Live-fire training in spotlight at FDIC

Training deaths are seen by many as the most preventable type of fatality in the fire service.

And the death two months ago of Baltimore cadet Racheal Wilson has put the issue, particularly live-fire training, firmly in the spotlight.

The pros and cons of the exercises were discussed by two figures during a session at the FDIC Thursday.

Ted Nee, retired deputy chief with the Albuquerque, N.M., Fire Department, argued the risks of injury and death outweighed any possible benefits.

But Dominic Colletti, a volunteer firefighter and former assistant fire chief with the Humane Fire Company in Royersford, Pa., insisted live-fire training, when done correctly, was the most effective way to teach specific skills needed on the fireground.

"There's lots of things that can be improved in the way live-fire training is conducted," admitted Colletti. "Live-fire training malpractices are unacceptable.”

He warned against what he saw as a trend of departments moving away from live-fire training, particularly in acquired structures.

"We now have people that are not qualified to protect themselves or to do the job," Colletti said.

The risks involved in live-fire training, he said, could be turned into calculated ones.

Statistics reveal there was a 31 percent decrease in incidents involving structures between 1987 and 2001.

It means today's firefighters are less knowledgeable about the range of dangers involved in structure fires, said Colletti, making live-fire training all the more essential.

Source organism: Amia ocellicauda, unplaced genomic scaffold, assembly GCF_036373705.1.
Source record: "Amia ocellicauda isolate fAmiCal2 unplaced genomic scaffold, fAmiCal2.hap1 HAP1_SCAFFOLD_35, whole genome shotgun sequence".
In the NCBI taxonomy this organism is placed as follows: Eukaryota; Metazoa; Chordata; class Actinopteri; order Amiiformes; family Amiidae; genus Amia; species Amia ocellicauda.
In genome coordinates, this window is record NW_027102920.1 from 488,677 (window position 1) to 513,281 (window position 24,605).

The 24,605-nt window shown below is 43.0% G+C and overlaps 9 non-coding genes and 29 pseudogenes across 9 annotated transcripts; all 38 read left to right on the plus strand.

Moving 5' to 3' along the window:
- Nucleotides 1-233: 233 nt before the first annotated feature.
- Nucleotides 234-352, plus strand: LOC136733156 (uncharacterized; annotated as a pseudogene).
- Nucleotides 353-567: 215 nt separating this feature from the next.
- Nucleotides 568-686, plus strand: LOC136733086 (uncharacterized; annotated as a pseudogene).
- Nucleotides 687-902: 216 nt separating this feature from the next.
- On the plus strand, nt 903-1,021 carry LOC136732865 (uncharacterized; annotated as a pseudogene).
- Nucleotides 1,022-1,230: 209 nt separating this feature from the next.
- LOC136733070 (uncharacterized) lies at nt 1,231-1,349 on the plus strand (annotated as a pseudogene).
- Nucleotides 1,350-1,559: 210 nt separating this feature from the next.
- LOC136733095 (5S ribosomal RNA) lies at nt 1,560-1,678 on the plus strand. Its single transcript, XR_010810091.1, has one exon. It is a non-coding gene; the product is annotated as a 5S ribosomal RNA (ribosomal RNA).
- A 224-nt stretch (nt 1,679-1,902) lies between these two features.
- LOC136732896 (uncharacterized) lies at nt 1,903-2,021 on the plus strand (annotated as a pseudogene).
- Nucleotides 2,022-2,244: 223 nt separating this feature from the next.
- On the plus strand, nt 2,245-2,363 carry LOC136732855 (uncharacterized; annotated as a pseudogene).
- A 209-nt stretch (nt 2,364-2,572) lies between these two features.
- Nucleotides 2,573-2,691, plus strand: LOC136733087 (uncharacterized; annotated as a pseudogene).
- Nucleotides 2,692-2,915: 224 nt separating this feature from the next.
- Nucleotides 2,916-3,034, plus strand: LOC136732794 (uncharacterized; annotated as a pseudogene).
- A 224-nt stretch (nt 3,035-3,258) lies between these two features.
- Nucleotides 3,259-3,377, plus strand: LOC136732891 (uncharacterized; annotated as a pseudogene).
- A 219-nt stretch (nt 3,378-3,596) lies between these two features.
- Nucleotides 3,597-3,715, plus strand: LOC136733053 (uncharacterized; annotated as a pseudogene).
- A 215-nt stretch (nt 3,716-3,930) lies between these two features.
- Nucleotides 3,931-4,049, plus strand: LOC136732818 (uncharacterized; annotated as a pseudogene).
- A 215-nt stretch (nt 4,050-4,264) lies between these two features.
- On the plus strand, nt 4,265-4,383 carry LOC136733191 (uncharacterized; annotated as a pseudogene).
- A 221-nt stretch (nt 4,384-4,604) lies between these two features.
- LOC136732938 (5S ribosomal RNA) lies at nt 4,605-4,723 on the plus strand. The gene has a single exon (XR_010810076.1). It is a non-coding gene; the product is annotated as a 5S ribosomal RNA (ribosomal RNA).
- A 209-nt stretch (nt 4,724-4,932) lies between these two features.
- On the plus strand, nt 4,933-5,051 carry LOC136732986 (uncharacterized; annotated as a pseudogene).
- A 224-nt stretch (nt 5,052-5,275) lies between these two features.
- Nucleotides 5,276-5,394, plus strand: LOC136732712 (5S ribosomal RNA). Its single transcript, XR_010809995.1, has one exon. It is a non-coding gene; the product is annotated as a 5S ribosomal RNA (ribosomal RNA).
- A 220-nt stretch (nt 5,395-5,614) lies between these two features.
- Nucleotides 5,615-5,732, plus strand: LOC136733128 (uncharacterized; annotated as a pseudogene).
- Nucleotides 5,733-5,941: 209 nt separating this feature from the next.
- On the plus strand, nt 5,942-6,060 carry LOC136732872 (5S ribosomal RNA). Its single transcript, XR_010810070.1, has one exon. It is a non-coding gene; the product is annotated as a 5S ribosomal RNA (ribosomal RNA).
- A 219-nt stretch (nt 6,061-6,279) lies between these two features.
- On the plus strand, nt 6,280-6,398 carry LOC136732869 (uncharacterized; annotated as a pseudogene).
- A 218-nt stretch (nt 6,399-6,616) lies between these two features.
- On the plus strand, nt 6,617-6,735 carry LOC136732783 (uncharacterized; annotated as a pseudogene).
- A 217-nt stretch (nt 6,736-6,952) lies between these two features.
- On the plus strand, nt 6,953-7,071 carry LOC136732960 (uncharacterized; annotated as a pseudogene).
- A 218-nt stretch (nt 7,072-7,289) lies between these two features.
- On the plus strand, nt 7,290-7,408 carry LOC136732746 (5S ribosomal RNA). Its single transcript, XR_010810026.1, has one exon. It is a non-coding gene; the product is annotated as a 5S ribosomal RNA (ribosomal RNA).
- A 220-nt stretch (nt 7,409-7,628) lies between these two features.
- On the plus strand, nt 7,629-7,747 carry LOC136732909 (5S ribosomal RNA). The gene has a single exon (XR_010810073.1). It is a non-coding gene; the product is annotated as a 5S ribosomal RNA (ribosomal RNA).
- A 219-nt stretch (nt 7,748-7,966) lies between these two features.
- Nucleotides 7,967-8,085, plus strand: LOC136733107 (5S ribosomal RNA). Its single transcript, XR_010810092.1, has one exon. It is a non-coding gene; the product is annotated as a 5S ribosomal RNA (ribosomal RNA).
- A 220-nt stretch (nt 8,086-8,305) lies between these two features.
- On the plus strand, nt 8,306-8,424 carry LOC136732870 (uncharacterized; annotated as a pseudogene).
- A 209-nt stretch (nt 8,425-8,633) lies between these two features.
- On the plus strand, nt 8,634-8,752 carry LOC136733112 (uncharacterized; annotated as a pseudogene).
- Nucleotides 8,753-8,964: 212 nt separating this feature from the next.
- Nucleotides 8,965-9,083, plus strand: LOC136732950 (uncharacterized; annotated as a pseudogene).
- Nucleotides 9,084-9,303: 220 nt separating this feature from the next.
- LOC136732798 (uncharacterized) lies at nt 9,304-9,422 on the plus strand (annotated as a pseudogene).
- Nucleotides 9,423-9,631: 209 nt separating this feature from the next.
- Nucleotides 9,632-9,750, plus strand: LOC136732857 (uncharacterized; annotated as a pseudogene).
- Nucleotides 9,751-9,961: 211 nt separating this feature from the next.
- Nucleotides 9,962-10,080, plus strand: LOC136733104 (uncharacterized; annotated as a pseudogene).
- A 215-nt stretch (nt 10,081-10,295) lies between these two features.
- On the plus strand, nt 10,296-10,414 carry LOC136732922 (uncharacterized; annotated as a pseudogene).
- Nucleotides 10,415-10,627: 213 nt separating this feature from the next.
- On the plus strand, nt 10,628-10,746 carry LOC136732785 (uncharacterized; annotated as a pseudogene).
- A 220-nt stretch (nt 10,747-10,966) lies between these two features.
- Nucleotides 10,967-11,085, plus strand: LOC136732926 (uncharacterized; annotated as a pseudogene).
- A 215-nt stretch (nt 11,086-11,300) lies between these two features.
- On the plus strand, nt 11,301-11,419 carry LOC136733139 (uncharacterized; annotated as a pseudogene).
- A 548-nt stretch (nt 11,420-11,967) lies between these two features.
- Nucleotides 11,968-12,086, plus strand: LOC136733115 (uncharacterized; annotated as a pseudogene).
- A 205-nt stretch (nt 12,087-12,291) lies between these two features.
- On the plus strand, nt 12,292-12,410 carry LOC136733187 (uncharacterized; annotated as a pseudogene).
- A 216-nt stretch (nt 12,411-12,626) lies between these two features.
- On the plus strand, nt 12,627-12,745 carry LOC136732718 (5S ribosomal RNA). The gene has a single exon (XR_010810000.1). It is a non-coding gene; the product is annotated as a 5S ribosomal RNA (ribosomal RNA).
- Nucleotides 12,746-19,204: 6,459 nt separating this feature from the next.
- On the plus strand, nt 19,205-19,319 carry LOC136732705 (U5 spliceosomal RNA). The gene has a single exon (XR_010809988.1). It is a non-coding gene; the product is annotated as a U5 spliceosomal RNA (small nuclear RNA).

According to NFPA statistics, 14 firefighters died between 1996 and 2005 while participating in live-fire training.

And, over a 14-year period from 1987, about 470 firefighters were injured from burns every year in training.

These figures, Nee said, supported arguments against live-fire training. He claimed live-fire training could actually hamper decision-making on the fireground.

"Until we can fix some of the problems, we need to quit burning acquired structures," Nee added, before raising doubt over the standard of some trainers.

"Who ends up in the training division?" he said. “It should be the best, and in some departments it is. But some people end up in training that have no business there.

"There are pockets of excellence out there, but there's just way too much other stuff. We have to be better than we are today."

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